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Vikings receiver Jarius Wright burned Seattle all-world trash-talker and cornerback Richard Sherman for a 38-yard touchdown reception in November last year. “Sherman didn’t have anything to say to me after that play,” Wright said.

JEFF WHEELER • jeff.wheeler@startribune.com,

Craig: Quietly, Vikings receiver Wright shows his stuff

  • Article by: MARK CRAIG
  • Star Tribune
  • April 27, 2014 - 12:03 AM

 

The NFL wouldn’t be talking so much about players talking too much if it weren’t for Seahawks cornerback Richard Sherman.

“Yeah, you could probably say that,” Vikings receiver Jarius Wright said.

Wright is two things rarely found in one person. He’s an NFL receiver and he’s quiet.

Sherman, on the other hand, is loud. Too loud sometimes for the NFL’s taste.

Part of the league’s offseason focus on workplace misbehavior has involved on-field taunting. Although Sherman isn’t the only trash-talker who crosses the line, he did become the most disliked offender of sportsmanship after millions witnessed his unbecoming behavior at the end of Seattle’s victory over the 49ers in the NFC Championship Game.

“I don’t agree with what he did,” Wright said. “It’s something that should definitely be taken out of the game. That stuff is what starts fights.”

After making a brilliant game- saving pass deflection while covering receiver Michael Crabtree in the end zone in the closing seconds, Sherman descended to a level of unattractive disrespect that the NFL wants to eliminate. He chased down and got in Crabtree’s face. He flashed the universal choke sign. And then he used the live postgame TV interview for the infamous rant that promoted himself as the “best corner in the game” and belittled Crabtree as a “sorry receiver.”

“We’ve got to change our conduct on the field,” said Jeff Fisher, Rams coach and Competition Committee member, while addressing the league’s taunting issue in general in March. “We’ve got to bring the element of respect to its highest level back to our game.”

No one asked him, but Wright could argue he has the repellent for Sherman’s poisonous tongue. Or at least he did back on Nov. 17.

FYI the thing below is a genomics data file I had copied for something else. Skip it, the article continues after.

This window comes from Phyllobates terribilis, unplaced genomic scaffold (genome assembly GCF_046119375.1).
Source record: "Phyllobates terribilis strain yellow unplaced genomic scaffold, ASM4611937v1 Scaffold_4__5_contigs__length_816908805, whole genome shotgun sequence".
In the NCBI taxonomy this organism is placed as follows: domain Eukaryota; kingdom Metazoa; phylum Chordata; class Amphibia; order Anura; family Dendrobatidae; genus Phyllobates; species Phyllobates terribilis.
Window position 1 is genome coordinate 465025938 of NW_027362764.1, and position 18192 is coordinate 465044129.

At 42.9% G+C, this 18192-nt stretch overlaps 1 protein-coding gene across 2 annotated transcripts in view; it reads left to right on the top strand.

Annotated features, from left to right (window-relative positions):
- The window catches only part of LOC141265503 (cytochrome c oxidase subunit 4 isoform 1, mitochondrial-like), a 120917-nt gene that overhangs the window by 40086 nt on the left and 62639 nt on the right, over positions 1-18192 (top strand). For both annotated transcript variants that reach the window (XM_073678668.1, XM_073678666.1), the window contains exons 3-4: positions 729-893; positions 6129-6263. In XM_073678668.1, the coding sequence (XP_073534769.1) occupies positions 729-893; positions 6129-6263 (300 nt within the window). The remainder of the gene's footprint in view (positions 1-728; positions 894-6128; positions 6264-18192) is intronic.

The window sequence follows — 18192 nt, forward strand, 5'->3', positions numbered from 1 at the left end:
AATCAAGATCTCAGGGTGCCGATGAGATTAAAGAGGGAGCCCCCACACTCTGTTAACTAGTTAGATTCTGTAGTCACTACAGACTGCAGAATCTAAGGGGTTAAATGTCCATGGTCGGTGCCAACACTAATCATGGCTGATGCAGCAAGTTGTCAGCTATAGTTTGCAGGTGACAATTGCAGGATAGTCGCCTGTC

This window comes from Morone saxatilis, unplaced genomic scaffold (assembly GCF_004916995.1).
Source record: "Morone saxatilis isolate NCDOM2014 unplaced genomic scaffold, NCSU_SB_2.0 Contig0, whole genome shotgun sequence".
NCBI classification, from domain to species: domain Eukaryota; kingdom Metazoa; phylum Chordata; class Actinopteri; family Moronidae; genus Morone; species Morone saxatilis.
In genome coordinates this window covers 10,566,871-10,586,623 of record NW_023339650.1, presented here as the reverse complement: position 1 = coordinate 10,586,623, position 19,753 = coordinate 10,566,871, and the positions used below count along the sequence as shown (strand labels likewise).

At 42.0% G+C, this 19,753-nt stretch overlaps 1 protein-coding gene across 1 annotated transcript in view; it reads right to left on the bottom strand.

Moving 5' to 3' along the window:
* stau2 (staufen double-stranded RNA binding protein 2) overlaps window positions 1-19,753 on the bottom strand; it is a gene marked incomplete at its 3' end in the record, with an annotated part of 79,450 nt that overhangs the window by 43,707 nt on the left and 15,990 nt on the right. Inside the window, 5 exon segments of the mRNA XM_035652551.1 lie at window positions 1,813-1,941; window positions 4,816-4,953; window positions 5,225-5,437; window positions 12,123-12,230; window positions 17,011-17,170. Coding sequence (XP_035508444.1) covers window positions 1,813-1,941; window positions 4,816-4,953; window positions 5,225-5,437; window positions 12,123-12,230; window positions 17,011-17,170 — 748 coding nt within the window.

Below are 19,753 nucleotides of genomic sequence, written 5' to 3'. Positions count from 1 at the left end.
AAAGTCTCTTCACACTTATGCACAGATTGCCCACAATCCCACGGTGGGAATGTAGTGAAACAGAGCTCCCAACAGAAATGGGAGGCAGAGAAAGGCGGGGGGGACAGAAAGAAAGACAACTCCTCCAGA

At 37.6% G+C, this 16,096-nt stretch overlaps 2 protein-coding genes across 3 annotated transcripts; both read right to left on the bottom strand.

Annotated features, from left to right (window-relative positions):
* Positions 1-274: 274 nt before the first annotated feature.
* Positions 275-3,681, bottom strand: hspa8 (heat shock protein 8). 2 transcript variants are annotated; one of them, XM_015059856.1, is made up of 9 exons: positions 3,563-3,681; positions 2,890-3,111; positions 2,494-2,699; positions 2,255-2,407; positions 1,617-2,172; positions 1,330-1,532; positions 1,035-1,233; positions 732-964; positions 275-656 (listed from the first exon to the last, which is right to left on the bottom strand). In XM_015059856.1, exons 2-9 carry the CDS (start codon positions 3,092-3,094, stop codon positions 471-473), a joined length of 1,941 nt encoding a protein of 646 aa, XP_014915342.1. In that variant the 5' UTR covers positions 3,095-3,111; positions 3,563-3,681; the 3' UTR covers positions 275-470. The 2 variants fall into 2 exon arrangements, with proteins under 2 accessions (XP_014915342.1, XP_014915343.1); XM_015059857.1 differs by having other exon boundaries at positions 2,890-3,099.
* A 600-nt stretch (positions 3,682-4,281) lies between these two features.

“We called it ‘Z numbers,’ ” Wright said. “It’s a six-step, plant out and then cut up the numbers.”

Sherman bit so badly on Wright’s plant fake that he was burned deep for a game-tying, 38-yard touchdown reception.

“He reached out and tried to grab me,” said Wright, “but I was already by him.”

Seattle went on to win 40-21. But Wright’s touchdown made it a 10-10 game in the second quarter. Yet Wright never said a word to Sherman.

“I did blow kisses to the crowd,” Wright said. “But I didn’t go up to Sherman. That’s not my style. Don’t get me wrong. I trash talk every now and then a little bit. But I don’t initiate the trash talk. I wait for someone to say something to me. But Sherman didn’t have anything to say to me after that play.”

Sherman, who was miked for television in that game, had plenty to say to some of Wright’s fellow receivers. He told Cordarrelle Patterson he needed to lift more weights and Joe Webb that he was a “sorry” receiver and a “waste of my time.”

“Some of that’s just part of the game,” Wright said. “Talking back and forth from a distance. I don’t hate Richard Sherman. He’s a top corner. He can be arrogant sometimes, but that’s some guys’ style. If he wasn’t so arrogant, would he still be Richard Sherman?

“I beat him on a route, but I’m going to stay humble. Richard Sherman has covered plenty of receivers and locked them down. I beat him one play.”

At 5-10, 182 pounds, Wright certainly doesn’t look like an NFL deep threat. Yet he has a way of slipping into games as a No. 4 receiver and then sneaking behind defenders to catch deep passes off deceptive double moves.

“I know,” Wright said. “It got mind-boggling to me sometimes that I wasn’t used more as a deep threat [under former offensive coordinator Bill Musgrave]. I definitely can be that guy.”

Wright spent the first eight games of his rookie season (2012) as a healthy gameday inactive. On the fifth play of his first NFL game, he caught a 54-yard pass. In his second season, he averaged a team-high 16.7 yards per catch with two scores over 35 yards.

He’s also the answer to this trivia question: In the past 29 games, who is the only person with more than one touchdown catch in a game against Seattle’s vaunted “Legion of Boom” secondary?

“That would be me,” Wright said. “Just to have two in one game is an honor. But going against one of the best defensive secondaries in the league and Super Bowl champions? I would say that’s a memory I’ll never let go.”

Or taunt anyone with.

 

Mark Craig • mark.craig@startribune.com

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